Traditionally, if you were visiting Oregon from a northern state having never driven in a Portland winter, you would have been shocked to discover that the city took a firm stand against using rock salt on roads, especially while making the transition from neighboring California, Idaho, or Nevada. While salt is widely used throughout the U.S. to free busy roadways from the hazards of snow and ice, Oregon avoided its use at all costs…until a grumpy Old Man Winter struck in December 2016.
Rock salt, or sodium chloride, is just a coarse version of your average table salt, but it can do copious amounts of damage when it is applied to clear ice and snow from roads. In a surprising change of policy, Oregon has approved its use for an unusually heavy winter.
Advantages of Salting Icy Roads
The main purpose of using rock salt on roads is to reduce the number of winter car accidents. Slippery roads, gray skies, and falling snow coupled with drivers who haven’t driven in slippery roads, gray skies, and falling snow since at least a year ago are the perfect formula for a spike in car accidents. For public safety reasons, the vast majority of states that get hit with snowfall utilize rock salt on roads because it is advantageous in melting thick layers of ice and snow quickly.
According to the American Highway Users Alliance, rock salt has been proven to reduce traffic incidents by 85%. A simple 10% improvement in the friction of the asphalt can generate a 20% reduction in accidents. In addition, rock salt is cheap to buy at about $50 per ton. Most states consider it a cost-effective solution to reduce traffic collisions and fatalities.
Disadvantages of Road Salt
While most states will do whatever it takes to reduce collisions in the short term, Oregon considers the long-term effects of applying rock salt to roads including vast environmental harm and infrastructure damage. Ultimately, the state has long decided that the harm done by rock salt is worse than the amount of good it can do, up until this year where the pros outweigh the cons.
Anything created by man that causes environmental deterioration eventually comes back to bite him. When sodium chloride is applied to roadways it can stunt the growth of or kill various types of plants. It taints the soil and eventually makes its way into damaging the water supply. Just one teaspoon of salt can pollute 5 gallons of water. When a city uses salt on the roads, they are using several tons!
In 2014, the entire country used 17 million tons of salt. This much salt can easily seep into the water supply, killing aquatic life and altering the ecosystems of our rivers and streams. This can also lead to pollution in our own drinking water. Salt inhibits the nutrient intake of plants that don’t die off and allows salt-resistant species to thrive, throwing the natural balance of Oregon’s land out of whack. Birds are also poisoned by it. Environmental damage is not something that can be readily repaired, and so it is best to tread lightly.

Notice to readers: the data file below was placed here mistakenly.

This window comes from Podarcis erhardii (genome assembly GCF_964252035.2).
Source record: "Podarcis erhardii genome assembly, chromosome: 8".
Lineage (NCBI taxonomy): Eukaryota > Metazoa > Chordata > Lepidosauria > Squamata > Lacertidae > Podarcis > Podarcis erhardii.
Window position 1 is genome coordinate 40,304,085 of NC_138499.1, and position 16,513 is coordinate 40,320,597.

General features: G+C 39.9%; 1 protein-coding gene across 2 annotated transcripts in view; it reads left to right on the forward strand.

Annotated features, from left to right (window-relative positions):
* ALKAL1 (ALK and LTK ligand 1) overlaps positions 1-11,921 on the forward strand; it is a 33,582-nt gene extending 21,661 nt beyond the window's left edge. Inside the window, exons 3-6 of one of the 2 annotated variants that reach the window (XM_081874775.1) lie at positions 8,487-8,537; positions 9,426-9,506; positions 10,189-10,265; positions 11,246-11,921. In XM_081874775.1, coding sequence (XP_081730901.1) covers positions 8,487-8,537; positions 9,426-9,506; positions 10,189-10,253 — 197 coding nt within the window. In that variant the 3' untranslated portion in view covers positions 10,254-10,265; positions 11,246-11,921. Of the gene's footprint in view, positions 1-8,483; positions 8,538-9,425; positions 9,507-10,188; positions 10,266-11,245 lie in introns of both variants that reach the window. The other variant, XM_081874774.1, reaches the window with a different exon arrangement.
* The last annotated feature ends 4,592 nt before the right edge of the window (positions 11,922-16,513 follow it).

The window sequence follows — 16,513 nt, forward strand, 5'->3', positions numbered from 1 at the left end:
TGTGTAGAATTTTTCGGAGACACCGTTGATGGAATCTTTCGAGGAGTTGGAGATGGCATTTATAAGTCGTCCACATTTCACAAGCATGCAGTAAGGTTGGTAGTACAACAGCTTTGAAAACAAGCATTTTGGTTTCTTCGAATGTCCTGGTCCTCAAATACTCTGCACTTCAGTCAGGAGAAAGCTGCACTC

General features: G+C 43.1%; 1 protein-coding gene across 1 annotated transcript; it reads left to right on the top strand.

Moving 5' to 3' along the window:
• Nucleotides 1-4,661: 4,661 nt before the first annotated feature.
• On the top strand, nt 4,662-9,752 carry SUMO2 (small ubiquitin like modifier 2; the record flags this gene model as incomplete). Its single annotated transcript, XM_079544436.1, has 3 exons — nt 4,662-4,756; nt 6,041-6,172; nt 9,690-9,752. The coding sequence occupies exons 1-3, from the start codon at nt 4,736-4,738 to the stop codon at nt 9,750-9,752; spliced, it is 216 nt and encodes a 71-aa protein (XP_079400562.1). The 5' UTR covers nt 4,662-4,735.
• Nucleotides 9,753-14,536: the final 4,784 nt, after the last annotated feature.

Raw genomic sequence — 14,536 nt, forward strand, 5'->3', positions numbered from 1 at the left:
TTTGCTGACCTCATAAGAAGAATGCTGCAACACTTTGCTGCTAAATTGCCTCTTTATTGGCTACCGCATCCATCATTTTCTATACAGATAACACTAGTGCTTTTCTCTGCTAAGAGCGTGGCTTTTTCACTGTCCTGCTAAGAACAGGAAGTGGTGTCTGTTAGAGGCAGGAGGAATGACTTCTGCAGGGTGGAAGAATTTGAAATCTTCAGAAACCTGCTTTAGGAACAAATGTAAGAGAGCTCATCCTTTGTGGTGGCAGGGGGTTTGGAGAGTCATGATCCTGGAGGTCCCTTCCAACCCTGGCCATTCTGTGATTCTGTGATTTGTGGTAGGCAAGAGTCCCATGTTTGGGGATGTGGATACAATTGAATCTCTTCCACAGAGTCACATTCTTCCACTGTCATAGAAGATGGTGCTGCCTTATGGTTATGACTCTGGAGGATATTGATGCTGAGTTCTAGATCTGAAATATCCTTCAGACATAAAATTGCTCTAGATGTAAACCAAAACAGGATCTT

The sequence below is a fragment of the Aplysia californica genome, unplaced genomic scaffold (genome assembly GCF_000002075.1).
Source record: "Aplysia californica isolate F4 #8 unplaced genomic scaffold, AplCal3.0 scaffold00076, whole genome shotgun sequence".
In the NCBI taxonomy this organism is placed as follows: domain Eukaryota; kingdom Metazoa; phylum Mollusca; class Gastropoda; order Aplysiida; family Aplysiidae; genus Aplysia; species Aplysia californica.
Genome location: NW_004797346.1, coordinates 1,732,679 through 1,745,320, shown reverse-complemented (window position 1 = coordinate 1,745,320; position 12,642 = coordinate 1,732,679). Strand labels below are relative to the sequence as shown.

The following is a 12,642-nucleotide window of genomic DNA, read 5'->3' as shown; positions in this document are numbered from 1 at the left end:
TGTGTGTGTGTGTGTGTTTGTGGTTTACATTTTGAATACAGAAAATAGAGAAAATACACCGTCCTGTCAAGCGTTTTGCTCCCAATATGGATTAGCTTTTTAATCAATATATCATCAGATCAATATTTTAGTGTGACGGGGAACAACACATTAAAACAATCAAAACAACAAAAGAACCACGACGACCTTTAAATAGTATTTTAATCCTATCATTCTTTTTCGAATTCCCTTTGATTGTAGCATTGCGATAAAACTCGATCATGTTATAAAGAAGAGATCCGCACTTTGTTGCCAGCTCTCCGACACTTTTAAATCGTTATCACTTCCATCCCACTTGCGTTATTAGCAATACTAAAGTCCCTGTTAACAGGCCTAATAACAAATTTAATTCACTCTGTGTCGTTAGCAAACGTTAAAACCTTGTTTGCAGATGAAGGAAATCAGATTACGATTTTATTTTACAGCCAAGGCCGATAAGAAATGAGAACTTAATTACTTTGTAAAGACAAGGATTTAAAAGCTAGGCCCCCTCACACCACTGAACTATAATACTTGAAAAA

Road salt reduces the longevity of a vehicle by as much as half. In the five years it took to pay off your car you may need to buy another one if you live in the Salt Belt. What’s worse? Rust creeps up on all of our infrastructure, including bridges. Portland’s famous steel bridges are surprisingly well-kept simply because salt is not applied to them. In the long-run, salt can cost billions of dollars’ worth of damage that would eventually be passed onto taxpayers. Over and over again, Oregonians have voted “no.”
Does this mean that Oregon simply does not care about the lives of its citizens? Quite the contrary. Oregon protects its citizens by looking at the bigger picture.
Anti-Icing Oregon Roads
Behold, an alternative salting technique approved by Oregonians! Anti-icing a roadway is not equivalent to de-icing. Rather, it is another way to make the roads less susceptible to snow and ice accumulation, making them safer for motorists while protecting their cars and the environment.
Anti-icing is a way to pre-treat the roads with a liquid solution of magnesium chloride. The chemical salt is sprayed on roads in anticipation of a snowstorm. Like salt, it lowers the temperature at which water freezes, causing what is on the ground to melt. It also creates a non-stick layer that prevents ice build-up, reducing the chances of encountering dangerous black ice.
This year, ODOT is using salt on main roadways affected by dangerous bouts of ice as a supplement to the anti-ice application. It is taking a “surgical” approach by salting only what is absolutely necessary to reduce risk.
If you have recently been injured in a Portland winter car accident, you may not know that your insurance company stands to benefit from not paying a fair claim. You may benefit from teaming up with a car accident attorney who can help you get the settlement you deserve to cover medical bills, lost wages, and more. Call RizkLaw at (503) 245-5677 for a complimentary legal consultation.